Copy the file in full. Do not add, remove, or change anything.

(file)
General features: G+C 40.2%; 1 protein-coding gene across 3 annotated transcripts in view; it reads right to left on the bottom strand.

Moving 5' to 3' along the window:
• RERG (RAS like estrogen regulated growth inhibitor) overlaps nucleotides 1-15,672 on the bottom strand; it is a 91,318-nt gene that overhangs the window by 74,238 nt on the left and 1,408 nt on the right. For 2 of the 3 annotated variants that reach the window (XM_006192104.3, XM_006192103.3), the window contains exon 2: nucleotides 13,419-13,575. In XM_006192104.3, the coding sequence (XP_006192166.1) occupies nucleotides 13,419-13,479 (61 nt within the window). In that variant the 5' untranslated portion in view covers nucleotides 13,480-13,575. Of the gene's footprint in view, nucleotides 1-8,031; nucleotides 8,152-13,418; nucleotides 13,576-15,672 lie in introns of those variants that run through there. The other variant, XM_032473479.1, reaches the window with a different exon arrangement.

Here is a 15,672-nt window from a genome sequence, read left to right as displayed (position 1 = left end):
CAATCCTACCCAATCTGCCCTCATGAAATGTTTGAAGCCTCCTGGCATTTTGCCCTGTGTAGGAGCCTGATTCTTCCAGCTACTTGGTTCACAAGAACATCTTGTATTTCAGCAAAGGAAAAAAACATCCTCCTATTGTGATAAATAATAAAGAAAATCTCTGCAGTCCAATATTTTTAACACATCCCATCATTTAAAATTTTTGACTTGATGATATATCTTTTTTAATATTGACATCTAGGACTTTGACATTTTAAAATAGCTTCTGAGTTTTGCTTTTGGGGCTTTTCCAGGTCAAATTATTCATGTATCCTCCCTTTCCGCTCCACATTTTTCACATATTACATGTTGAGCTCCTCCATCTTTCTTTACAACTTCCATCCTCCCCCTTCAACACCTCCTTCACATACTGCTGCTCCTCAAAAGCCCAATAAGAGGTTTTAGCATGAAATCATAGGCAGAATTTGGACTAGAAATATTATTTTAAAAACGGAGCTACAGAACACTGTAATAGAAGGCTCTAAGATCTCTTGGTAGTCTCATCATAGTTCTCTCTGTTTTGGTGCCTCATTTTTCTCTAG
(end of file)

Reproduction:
General features: G+C 40.2%; 1 protein-coding gene across 3 annotated transcripts in view; it reads right to left on the bottom strand.

Moving 5' to 3' along the window:
• RERG (RAS like estrogen regulated growth inhibitor) overlaps nucleotides 1-15,672 on the bottom strand; it is a 91,318-nt gene that overhangs the window by 74,238 nt on the left and 1,408 nt on the right. For 2 of the 3 annotated variants that reach the window (XM_006192104.3, XM_006192103.3), the window contains exon 2: nucleotides 13,419-13,575. In XM_006192104.3, the coding sequence (XP_006192166.1) occupies nucleotides 13,419-13,479 (61 nt within the window). In that variant the 5' untranslated portion in view covers nucleotides 13,480-13,575. Of the gene's footprint in view, nucleotides 1-8,031; nucleotides 8,152-13,418; nucleotides 13,576-15,672 lie in introns of those variants that run through there. The other variant, XM_032473479.1, reaches the window with a different exon arrangement.

Here is a 15,672-nt window from a genome sequence, read left to right as displayed (position 1 = left end):
CAATCCTACCCAATCTGCCCTCATGAAATGTTTGAAGCCTCCTGGCATTTTGCCCTGTGTAGGAGCCTGATTCTTCCAGCTACTTGGTTCACAAGAACATCTTGTATTTCAGCAAAGGAAAAAAACATCCTCCTATTGTGATAAATAATAAAGAAAATCTCTGCAGTCCAATATTTTTAACACATCCCATCATTTAAAATTTTTGACTTGATGATATATCTTTTTTAATATTGACATCTAGGACTTTGACATTTTAAAATAGCTTCTGAGTTTTGCTTTTGGGGCTTTTCCAGGTCAAATTATTCATGTATCCTCCCTTTCCGCTCCACATTTTTCACATATTACATGTTGAGCTCCTCCATCTTTCTTTACAACTTCCATCCTCCCCCTTCAACACCTCCTTCACATACTGCTGCTCCTCAAAAGCCCAATAAGAGGTTTTAGCATGAAATCATAGGCAGAATTTGGACTAGAAATATTATTTTAAAAACGGAGCTACAGAACACTGTAATAGAAGGCTCTAAGATCTCTTGGTAGTCTCATCATAGTTCTCTCTGTTTTGGTGCCTCATTTTTCTCTAG